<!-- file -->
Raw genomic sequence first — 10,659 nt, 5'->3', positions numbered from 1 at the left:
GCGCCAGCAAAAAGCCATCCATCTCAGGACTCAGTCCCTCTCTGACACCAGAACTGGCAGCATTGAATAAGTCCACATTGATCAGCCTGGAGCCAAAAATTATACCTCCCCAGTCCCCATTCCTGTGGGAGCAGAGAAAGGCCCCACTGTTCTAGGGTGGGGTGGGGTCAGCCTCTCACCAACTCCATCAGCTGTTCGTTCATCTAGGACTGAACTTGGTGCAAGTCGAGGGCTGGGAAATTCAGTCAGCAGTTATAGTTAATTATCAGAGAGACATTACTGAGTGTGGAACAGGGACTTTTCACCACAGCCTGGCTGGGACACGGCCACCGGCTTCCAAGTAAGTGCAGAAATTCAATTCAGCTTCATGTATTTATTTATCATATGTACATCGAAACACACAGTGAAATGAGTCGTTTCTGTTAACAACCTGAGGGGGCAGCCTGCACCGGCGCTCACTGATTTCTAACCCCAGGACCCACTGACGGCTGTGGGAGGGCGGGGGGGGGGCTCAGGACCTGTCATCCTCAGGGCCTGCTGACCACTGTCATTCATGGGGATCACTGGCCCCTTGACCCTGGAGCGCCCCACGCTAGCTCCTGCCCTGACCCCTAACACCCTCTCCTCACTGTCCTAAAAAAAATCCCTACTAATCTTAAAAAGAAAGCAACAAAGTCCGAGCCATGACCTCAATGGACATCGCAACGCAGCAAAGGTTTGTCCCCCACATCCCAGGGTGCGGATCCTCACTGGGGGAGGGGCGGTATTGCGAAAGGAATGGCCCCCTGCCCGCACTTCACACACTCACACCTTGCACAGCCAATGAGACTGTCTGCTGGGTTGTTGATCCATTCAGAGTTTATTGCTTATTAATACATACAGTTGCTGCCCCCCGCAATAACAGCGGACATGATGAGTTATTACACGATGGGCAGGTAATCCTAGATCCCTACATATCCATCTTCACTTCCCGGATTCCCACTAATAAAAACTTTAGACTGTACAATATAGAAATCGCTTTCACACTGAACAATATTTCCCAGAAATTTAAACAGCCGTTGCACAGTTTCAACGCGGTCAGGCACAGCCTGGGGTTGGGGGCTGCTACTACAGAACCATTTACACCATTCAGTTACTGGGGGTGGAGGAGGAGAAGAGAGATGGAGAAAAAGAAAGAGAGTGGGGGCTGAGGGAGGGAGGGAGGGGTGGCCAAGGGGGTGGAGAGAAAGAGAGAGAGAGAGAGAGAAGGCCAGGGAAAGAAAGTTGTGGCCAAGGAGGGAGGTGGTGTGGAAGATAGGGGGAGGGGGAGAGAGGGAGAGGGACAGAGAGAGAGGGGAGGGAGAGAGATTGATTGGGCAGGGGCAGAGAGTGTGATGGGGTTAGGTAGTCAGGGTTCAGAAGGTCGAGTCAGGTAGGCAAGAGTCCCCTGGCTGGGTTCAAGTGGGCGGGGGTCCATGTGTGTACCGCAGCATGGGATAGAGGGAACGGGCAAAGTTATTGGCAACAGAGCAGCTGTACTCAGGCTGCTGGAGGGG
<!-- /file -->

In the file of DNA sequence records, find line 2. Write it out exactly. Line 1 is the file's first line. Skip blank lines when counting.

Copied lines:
GCGCCAGCAAAAAGCCATCCATCTCAGGACTCAGTCCCTCTCTGACACCAGAACTGGCAGCATTGAATAAGTCCACATTGATCAGCCTGGAGCCAAAAATTATACCTCCCCAGTCCCCATTCCTGTGGGAGCAGAGAAAGGCCCCACTGTTCTAGGGTGGGGTGGGGTCAGCCTCTCACCAACTCCATCAGCTGTTCGTTCATCTAGGACTGAACTTGGTGCAAGTCGAGGGCTGGGAAATTCAGTCAGCAGTTATAGTTAATTATCAGAGAGACATTACTGAGTGTGGAACAGGGACTTTTCACCACAGCCTGGCTGGGACACGGCCACCGGCTTCCAAGTAAGTGCAGAAATTCAATTCAGCTTCATGTATTTATTTATCATATGTACATCGAAACACACAGTGAAATGAGTCGTTTCTGTTAACAACCTGAGGGGGCAGCCTGCACCGGCGCTCACTGATTTCTAACCCCAGGACCCACTGACGGCTGTGGGAGGGCGGGGGGGGGGCTCAGGACCTGTCATCCTCAGGGCCTGCTGACCACTGTCATTCATGGGGATCACTGGCCCCTTGACCCTGGAGCGCCCCACGCTAGCTCCTGCCCTGACCCCTAACACCCTCTCCTCACTGTCCTAAAAAAAATCCCTACTAATCTTAAAAAGAAAGCAACAAAGTCCGAGCCATGACCTCAATGGACATCGCAACGCAGCAAAGGTTTGTCCCCCACATCCCAGGGTGCGGATCCTCACTGGGGGAGGGGCGGTATTGCGAAAGGAATGGCCCCCTGCCCGCACTTCACACACTCACACCTTGCACAGCCAATGAGACTGTCTGCTGGGTTGTTGATCCATTCAGAGTTTATTGCTTATTAATACATACAGTTGCTGCCCCCCGCAATAACAGCGGACATGATGAGTTATTACACGATGGGCAGGTAATCCTAGATCCCTACATATCCATCTTCACTTCCCGGATTCCCACTAATAAAAACTTTAGACTGTACAATATAGAAATCGCTTTCACACTGAACAATATTTCCCAGAAATTTAAACAGCCGTTGCACAGTTTCAACGCGGTCAGGCACAGCCTGGGGTTGGGGGCTGCTACTACAGAACCATTTACACCATTCAGTTACTGGGGGTGGAGGAGGAGAAGAGAGATGGAGAAAAAGAAAGAGAGTGGGGGCTGAGGGAGGGAGGGAGGGGTGGCCAAGGGGGTGGAGAGAAAGAGAGAGAGAGAGAGAGAAGGCCAGGGAAAGAAAGTTGTGGCCAAGGAGGGAGGTGGTGTGGAAGATAGGGGGAGGGGGAGAGAGGGAGAGGGACAGAGAGAGAGGGGAGGGAGAGAGATTGATTGGGCAGGGGCAGAGAGTGTGATGGGGTTAGGTAGTCAGGGTTCAGAAGGTCGAGTCAGGTAGGCAAGAGTCCCCTGGCTGGGTTCAAGTGGGCGGGGGTCCATGTGTGTACCGCAGCATGGGATAGAGGGAACGGGCAAAGTTATTGGCAACAGAGCAGCTGTACTCAGGCTGCTGGAGGGG